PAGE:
SPEAKING FREELY Iran reforms depend on Supreme Leader
By Hamza Mannan
Speaking Freely is an Asia Times Online feature that allows guest writers to have their say. Please click hereif you are interested in contributing.
Supreme Leader of Iran Ayatollah Khameini officially endorsed Hassan Rouhani as the seventh president of Iran on August 4, shutting the gates on the controversy-ridden presidency of Mahmud Ahmadinejad.
Rouhani was elected in a landslide victory, following the disqualification of the majority of candidates by the Guardian Council, including former president Akbar Rafsanjani. The newly endorsed president has much on his plate, including fulfilling his
promises of a "path to moderation" and greater transparency over the nuclear program.
Iran today remains kneecapped due to crippling sanctions imposed by Western states, which hope to use carrots and sticks with carrots to come, of course, after some nod at rapprochement from Iran that hints it will submit to giving up its nuclear ambitions. With inflation rates reaching 45% this month, signs of widespread unemployment and declining oil exports, there are signals that Iran will return to the negotiation table sooner rather than later.
Rouhani has selected Mohammad Javad Zarif, a career diplomat who earned his doctorate from the University of Denver before assuming the post of ambassador to the United Nations, to head up the foreign ministry.
A senior Western diplomat who has experience with Zarif was quoted in the Huffington Post as having said that Zarif "was always trying to do what was possible to improve relations in a very intelligent, open and clear way". In other words, Rohani's selection would be a clear message to the West of Iran's desire to give the negotiation process a kickstart.
Insiders also note that Rouhani has pledged to nominate hardliners to other ministries within his cabinet, thereby assuring loyalty on all sides of the divide.
This should be seen as a positive development, insofar as the nominations point towards confidence building among the various factions of Iran's political spectrum. The caveat in this case is that these nominations will have to be confirmed by the Ayatollah. The buck doesn't just stop with Rouhani's cabinet selection.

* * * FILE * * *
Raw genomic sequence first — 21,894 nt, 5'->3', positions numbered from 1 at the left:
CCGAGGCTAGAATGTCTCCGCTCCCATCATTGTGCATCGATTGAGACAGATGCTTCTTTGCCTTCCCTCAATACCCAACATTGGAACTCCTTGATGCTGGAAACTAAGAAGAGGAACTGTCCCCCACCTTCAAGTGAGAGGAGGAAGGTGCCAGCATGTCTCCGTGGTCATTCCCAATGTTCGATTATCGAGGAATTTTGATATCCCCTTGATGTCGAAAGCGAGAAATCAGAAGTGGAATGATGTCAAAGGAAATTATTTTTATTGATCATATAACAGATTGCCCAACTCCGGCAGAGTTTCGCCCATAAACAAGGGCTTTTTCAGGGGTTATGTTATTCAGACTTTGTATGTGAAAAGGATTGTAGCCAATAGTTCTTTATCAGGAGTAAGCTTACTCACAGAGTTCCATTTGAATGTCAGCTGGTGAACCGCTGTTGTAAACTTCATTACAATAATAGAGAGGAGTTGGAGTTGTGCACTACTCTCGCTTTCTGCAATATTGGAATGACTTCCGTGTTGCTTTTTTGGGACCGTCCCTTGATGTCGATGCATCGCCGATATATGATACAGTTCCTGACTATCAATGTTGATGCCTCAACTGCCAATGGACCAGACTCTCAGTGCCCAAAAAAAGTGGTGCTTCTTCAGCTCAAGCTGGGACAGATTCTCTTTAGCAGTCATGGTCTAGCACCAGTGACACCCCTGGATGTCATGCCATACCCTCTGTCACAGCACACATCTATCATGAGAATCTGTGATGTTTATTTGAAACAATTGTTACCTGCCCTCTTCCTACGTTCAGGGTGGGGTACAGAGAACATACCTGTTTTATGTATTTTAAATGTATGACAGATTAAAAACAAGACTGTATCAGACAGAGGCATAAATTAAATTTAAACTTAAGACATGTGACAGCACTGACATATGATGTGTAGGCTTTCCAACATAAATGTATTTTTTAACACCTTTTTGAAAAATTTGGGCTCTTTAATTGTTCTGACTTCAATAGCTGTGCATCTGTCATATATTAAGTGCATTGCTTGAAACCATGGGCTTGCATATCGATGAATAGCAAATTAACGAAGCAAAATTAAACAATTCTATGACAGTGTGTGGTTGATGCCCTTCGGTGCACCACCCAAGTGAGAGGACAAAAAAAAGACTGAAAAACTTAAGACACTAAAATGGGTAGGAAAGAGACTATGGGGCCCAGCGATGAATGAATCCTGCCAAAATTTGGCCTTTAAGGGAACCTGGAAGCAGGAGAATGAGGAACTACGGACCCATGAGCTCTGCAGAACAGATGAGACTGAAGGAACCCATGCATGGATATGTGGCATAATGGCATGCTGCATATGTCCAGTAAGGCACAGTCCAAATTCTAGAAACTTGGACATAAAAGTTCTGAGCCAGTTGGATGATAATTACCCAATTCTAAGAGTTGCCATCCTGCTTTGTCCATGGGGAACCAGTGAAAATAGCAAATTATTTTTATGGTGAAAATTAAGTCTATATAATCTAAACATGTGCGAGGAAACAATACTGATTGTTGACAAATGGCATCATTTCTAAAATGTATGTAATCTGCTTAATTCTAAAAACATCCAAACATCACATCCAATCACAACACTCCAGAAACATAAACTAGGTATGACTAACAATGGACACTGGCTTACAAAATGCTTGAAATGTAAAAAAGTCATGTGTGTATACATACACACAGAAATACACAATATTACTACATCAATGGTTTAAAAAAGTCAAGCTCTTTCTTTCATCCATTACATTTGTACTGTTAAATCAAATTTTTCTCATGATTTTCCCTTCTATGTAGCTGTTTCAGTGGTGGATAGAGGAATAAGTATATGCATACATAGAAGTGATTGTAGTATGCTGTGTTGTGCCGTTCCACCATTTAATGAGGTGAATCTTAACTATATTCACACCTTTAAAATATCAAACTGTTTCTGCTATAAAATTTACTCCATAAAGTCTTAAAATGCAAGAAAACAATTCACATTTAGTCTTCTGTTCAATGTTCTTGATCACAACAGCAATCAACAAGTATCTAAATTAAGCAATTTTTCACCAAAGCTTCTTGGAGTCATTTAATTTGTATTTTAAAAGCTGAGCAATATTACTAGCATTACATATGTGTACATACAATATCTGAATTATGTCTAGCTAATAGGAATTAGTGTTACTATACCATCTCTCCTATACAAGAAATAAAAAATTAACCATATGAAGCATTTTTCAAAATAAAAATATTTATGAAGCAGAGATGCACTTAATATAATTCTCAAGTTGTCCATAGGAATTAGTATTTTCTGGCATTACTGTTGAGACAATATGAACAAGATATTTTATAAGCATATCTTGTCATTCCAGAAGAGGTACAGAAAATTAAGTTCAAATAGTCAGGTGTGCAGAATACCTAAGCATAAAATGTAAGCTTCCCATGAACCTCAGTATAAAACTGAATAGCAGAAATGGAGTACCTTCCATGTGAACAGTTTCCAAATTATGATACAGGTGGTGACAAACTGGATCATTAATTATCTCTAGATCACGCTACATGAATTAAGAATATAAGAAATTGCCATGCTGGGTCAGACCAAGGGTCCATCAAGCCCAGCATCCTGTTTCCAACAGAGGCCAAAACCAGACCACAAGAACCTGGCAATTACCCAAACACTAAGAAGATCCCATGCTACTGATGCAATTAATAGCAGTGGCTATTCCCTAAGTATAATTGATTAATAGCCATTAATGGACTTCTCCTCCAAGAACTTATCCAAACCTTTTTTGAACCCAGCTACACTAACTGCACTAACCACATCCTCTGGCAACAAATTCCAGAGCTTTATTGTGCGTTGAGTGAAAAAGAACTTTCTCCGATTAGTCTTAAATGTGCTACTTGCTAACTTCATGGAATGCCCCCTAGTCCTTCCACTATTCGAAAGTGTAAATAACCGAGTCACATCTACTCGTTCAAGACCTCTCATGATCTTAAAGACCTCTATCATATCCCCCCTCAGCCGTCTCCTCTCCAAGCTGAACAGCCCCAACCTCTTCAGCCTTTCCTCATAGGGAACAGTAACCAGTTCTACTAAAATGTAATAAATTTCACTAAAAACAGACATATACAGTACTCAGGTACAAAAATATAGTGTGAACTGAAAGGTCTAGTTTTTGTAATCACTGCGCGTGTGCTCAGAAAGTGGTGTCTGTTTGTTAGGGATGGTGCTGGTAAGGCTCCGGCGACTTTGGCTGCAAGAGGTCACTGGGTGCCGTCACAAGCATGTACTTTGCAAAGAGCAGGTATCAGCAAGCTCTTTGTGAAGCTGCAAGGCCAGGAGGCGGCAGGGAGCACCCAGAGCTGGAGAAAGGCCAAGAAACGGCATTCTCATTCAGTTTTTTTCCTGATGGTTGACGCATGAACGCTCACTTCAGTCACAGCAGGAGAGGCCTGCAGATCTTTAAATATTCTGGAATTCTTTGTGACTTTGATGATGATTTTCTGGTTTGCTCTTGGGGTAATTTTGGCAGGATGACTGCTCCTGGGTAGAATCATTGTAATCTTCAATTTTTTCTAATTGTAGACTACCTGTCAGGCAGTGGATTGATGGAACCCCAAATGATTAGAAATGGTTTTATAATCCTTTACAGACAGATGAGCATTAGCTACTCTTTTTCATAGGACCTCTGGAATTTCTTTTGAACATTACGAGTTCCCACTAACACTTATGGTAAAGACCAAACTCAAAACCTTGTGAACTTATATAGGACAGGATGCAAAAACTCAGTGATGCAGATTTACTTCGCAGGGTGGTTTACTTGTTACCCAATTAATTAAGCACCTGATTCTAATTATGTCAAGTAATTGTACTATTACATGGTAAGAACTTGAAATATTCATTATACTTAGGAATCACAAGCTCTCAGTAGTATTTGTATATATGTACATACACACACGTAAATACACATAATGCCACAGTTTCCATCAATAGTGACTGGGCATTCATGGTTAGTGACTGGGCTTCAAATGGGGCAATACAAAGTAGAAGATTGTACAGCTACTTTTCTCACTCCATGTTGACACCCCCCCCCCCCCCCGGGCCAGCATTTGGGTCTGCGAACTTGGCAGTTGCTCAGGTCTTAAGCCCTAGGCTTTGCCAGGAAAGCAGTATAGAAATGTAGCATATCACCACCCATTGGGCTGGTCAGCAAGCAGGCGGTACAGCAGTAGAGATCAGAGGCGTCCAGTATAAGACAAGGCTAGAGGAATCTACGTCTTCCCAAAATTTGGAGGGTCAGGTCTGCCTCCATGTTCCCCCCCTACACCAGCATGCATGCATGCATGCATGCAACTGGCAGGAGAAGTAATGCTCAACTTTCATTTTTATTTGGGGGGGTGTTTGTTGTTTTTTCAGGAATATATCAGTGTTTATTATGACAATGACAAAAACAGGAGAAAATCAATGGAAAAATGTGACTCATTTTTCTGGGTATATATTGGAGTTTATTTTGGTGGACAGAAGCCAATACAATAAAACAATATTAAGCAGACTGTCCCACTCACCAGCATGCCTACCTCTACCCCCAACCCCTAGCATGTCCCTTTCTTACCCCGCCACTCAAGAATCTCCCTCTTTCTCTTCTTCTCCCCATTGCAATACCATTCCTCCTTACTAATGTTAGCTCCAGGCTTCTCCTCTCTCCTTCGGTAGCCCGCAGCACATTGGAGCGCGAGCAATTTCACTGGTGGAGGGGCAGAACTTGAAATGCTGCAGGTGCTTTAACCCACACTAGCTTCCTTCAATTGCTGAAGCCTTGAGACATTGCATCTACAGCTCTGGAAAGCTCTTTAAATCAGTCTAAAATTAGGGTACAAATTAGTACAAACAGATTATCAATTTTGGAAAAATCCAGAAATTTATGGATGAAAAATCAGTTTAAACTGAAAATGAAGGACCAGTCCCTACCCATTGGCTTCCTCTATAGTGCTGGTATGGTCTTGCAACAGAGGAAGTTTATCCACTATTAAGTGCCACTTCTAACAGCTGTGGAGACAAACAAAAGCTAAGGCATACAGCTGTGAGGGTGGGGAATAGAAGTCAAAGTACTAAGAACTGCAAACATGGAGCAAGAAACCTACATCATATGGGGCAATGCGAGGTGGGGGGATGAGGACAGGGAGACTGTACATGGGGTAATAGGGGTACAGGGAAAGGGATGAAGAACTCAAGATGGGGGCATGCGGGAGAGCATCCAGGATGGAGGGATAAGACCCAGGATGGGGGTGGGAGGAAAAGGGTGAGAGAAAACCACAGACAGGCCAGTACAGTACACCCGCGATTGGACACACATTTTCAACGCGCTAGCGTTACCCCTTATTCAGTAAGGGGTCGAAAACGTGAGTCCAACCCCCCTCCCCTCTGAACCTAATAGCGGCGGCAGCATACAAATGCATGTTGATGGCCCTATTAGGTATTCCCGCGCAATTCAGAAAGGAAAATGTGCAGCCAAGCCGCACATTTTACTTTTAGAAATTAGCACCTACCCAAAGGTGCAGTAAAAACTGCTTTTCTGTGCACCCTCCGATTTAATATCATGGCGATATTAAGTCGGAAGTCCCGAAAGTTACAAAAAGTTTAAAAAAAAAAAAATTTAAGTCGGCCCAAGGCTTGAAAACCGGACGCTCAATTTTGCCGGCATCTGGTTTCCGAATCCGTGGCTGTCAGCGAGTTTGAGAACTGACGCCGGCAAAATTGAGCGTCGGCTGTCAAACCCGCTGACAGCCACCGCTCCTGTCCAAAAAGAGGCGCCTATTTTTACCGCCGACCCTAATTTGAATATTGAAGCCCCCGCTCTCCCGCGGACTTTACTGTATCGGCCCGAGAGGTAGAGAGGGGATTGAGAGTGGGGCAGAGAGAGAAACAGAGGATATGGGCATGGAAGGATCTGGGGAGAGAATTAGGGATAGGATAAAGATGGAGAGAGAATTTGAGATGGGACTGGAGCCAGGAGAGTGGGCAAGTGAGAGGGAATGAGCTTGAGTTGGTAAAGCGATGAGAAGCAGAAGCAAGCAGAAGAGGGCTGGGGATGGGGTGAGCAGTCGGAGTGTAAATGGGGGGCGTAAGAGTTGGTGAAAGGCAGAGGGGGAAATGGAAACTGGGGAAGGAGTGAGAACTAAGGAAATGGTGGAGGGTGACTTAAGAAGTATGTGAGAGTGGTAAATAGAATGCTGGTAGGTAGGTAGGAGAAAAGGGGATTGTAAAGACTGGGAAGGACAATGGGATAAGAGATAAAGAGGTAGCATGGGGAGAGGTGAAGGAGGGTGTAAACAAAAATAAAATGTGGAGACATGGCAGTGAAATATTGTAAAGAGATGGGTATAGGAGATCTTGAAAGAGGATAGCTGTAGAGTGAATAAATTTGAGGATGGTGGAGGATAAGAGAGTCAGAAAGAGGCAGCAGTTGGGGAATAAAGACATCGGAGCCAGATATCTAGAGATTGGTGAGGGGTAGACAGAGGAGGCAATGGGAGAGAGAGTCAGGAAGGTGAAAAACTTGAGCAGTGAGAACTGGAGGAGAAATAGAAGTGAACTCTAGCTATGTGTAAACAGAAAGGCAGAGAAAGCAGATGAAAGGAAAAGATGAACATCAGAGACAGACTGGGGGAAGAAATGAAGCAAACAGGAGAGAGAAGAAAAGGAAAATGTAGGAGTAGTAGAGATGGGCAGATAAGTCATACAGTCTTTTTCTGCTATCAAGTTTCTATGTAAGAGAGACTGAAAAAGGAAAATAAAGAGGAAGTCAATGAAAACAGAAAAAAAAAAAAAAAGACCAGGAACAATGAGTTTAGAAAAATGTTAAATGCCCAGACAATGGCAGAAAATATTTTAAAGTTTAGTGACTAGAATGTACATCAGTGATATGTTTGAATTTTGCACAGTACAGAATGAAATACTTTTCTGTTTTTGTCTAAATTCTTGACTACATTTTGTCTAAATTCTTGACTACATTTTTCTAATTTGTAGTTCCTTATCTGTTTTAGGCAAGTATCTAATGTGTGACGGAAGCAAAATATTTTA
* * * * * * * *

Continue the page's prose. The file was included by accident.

Meanwhile, in Washington a letter sent to President Barack Obama by 29 former diplomats, military commanders and security analysts reminded the president of the fact that Rouhani's election means another opening for diplomacy with Iran, something which should not be forsaken.
In another recent development, 128 members (and counting) of the House of Representatives signed a letter requesting President Obama seize an opportunity to "reinvigorate US efforts to secure a negotiated nuclear agreement".
To add to an already compelling case for pressing the restart button on an agreement, Rouhani made the most assured claim during his first press conference as president, stating that he was "seriously determined" to see "serious and substantive" negotiations.
All sides are in one way or another signaling their intent to return to the bargaining table, in order to draft some measure of settlement which will both relieve Iran of the tight grip of sanctions, while also coming to some form of agreement on the nuclear end of the deal.
Tara Miller, a research fellow at the New America Foundation, also agreed to the idea of rejuvenating talks, if only to prevent a conflict in the future. Citing her own research which surveyed over 100 instances of US imposed sanctions, she writes for Al-Jazeera that "diplomatic engagement makes sanctions more effective," continuing to note that when the United States has closed an embassy in a sanction targeted country, "the probability that sanctions will fail increases to 73% from 42%."
In spite of warnings from diplomats, however, the United States Congress also passed a bill further tightening sanctions, effectively closing the valve on oil exports.
Critics of such decisions argue that at a time when Rouhani should be given as much comfort room to operate as possible, these unnecessary punitive measures only fray relations more than needed. Such critics add that Rouhani's reformist credentials should be tested before the noose is further tightened. Both of these claims merit attention.
While Rouhani may be an insider with deep and longstanding ties to the Ayatollah, we should always see electoral shifts in the context of broader geopolitical events in the region. It's easy to assert the primacy of the Supreme Leader in controlling the levers of power as well as Rouhani's constitutionally limited powers. What is harder to understand and predict, to a large extent is the rationality that governs the actions of the Ayatollah. He too sees the protests of the Arab world in the context of his own tenure, which means an opportunity for a settlement is as ripe as ever, not least because of Rouhani's victory on a platform of moderation.
Speaking Freely is an Asia Times Online feature that allows guest writers to have their say.Please click hereif you are interested in contributing. Articles submitted for this section allow our readers to express their opinions and do not necessarily meet the same editorial standards of Asia Times Online's regular contributors.
Hamza Mannan is a student at the University of California, Santa Barbara whose research interests lie at the intersection of urbanization and ethnic politics in Pakistan. He has previously written for The Express Tribune and The International News.